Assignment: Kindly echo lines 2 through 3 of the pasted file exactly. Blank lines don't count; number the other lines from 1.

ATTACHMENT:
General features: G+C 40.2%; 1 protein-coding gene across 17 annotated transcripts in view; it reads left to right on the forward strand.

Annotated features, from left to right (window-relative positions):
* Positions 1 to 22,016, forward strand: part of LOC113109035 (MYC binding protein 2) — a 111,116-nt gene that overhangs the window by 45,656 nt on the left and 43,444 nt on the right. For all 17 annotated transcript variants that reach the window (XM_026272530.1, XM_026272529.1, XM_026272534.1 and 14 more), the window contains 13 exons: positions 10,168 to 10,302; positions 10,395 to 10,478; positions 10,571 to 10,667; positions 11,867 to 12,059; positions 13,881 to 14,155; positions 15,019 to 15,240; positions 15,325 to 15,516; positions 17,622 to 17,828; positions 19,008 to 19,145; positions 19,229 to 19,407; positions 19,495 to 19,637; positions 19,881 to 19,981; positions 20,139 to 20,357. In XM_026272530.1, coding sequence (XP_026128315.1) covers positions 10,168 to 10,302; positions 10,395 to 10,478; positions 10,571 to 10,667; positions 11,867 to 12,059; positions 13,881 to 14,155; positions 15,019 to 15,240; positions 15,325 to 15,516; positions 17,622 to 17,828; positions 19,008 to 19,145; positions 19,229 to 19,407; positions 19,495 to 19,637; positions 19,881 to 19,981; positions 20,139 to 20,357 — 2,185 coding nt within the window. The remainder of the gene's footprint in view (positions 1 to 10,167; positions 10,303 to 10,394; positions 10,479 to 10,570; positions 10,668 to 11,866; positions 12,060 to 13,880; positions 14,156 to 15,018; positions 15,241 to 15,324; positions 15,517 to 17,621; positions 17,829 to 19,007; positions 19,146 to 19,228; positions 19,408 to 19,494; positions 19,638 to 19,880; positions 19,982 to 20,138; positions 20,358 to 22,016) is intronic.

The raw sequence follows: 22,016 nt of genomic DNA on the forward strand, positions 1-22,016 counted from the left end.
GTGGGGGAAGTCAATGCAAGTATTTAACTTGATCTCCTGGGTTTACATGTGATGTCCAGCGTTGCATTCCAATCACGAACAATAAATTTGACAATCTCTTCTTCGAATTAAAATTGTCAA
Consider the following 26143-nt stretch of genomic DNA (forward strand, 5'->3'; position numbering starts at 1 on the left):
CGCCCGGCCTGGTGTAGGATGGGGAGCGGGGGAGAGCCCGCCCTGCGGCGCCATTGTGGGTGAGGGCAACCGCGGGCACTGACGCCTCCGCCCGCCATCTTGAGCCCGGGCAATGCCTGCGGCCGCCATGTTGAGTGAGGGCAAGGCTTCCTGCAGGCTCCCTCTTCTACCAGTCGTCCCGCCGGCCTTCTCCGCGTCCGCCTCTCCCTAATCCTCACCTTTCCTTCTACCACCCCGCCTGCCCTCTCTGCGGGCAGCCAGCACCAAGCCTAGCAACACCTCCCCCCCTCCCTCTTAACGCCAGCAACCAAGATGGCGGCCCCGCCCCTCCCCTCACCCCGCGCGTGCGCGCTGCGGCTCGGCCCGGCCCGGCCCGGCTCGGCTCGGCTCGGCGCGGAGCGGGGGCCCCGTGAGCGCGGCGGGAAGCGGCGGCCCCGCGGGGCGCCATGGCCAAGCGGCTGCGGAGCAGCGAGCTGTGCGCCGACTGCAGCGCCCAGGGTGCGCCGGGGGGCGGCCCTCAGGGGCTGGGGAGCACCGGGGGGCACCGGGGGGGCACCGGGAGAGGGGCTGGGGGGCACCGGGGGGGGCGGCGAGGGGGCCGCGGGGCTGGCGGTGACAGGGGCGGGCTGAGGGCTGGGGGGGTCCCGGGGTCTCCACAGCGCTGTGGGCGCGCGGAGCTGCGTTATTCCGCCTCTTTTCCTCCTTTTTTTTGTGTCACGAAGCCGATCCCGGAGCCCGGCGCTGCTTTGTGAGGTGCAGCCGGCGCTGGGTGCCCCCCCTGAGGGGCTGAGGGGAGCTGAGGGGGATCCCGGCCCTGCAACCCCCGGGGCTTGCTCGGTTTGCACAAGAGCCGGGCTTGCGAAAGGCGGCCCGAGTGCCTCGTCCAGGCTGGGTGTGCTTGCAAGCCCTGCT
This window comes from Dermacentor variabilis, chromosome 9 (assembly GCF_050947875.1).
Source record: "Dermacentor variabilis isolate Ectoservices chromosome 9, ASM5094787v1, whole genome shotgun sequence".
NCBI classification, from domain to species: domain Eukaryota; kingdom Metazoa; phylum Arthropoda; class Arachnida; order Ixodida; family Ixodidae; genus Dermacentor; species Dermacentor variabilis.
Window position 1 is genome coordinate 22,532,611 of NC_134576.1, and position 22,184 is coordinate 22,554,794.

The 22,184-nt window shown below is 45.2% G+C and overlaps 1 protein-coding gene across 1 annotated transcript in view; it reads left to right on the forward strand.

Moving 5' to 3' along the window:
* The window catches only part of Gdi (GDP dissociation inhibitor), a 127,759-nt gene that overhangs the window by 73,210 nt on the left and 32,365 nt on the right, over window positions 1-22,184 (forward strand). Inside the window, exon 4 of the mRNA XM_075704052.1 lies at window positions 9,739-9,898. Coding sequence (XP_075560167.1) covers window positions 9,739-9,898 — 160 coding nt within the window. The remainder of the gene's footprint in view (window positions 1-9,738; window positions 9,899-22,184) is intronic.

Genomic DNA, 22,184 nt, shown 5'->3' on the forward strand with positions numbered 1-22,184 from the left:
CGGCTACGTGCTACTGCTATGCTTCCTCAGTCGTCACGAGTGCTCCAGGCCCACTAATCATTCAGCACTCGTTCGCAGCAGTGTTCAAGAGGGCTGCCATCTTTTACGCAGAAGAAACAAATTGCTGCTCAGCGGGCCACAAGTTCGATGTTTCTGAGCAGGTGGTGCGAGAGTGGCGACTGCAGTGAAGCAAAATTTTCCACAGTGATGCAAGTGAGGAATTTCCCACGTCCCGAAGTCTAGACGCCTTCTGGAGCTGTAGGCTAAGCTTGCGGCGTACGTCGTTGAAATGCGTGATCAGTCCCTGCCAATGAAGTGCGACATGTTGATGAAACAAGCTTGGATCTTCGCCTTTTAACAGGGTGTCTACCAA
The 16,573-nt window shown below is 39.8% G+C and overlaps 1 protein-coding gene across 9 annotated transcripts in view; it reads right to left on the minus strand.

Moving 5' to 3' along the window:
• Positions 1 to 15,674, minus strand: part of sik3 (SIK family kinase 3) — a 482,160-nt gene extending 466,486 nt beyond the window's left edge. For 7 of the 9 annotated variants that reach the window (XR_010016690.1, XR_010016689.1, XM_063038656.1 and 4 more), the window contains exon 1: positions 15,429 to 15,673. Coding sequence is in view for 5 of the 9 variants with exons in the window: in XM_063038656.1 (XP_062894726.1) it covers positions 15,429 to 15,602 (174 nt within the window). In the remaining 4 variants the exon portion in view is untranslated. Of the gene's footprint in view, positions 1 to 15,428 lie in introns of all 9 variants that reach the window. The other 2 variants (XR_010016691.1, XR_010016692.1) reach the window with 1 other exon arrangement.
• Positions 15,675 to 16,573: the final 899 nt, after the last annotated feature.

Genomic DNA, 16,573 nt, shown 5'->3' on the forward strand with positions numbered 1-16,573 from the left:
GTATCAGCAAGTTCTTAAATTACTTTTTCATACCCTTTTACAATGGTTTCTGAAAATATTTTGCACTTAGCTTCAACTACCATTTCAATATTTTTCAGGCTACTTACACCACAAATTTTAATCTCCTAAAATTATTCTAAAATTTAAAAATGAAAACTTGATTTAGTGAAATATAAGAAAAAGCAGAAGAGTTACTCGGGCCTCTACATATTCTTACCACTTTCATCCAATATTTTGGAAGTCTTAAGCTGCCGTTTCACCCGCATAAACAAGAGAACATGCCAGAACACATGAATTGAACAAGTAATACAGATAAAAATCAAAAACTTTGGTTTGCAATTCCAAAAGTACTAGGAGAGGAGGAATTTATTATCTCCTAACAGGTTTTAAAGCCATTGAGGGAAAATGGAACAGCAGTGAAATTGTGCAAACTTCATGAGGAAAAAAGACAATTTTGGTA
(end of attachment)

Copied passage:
Annotated features, from left to right (window-relative positions):
* Positions 1 to 22,016, forward strand: part of LOC113109035 (MYC binding protein 2) — a 111,116-nt gene that overhangs the window by 45,656 nt on the left and 43,444 nt on the right. For all 17 annotated transcript variants that reach the window (XM_026272530.1, XM_026272529.1, XM_026272534.1 and 14 more), the window contains 13 exons: positions 10,168 to 10,302; positions 10,395 to 10,478; positions 10,571 to 10,667; positions 11,867 to 12,059; positions 13,881 to 14,155; positions 15,019 to 15,240; positions 15,325 to 15,516; positions 17,622 to 17,828; positions 19,008 to 19,145; positions 19,229 to 19,407; positions 19,495 to 19,637; positions 19,881 to 19,981; positions 20,139 to 20,357. In XM_026272530.1, coding sequence (XP_026128315.1) covers positions 10,168 to 10,302; positions 10,395 to 10,478; positions 10,571 to 10,667; positions 11,867 to 12,059; positions 13,881 to 14,155; positions 15,019 to 15,240; positions 15,325 to 15,516; positions 17,622 to 17,828; positions 19,008 to 19,145; positions 19,229 to 19,407; positions 19,495 to 19,637; positions 19,881 to 19,981; positions 20,139 to 20,357 — 2,185 coding nt within the window. The remainder of the gene's footprint in view (positions 1 to 10,167; positions 10,303 to 10,394; positions 10,479 to 10,570; positions 10,668 to 11,866; positions 12,060 to 13,880; positions 14,156 to 15,018; positions 15,241 to 15,324; positions 15,517 to 17,621; positions 17,829 to 19,007; positions 19,146 to 19,228; positions 19,408 to 19,494; positions 19,638 to 19,880; positions 19,982 to 20,138; positions 20,358 to 22,016) is intronic.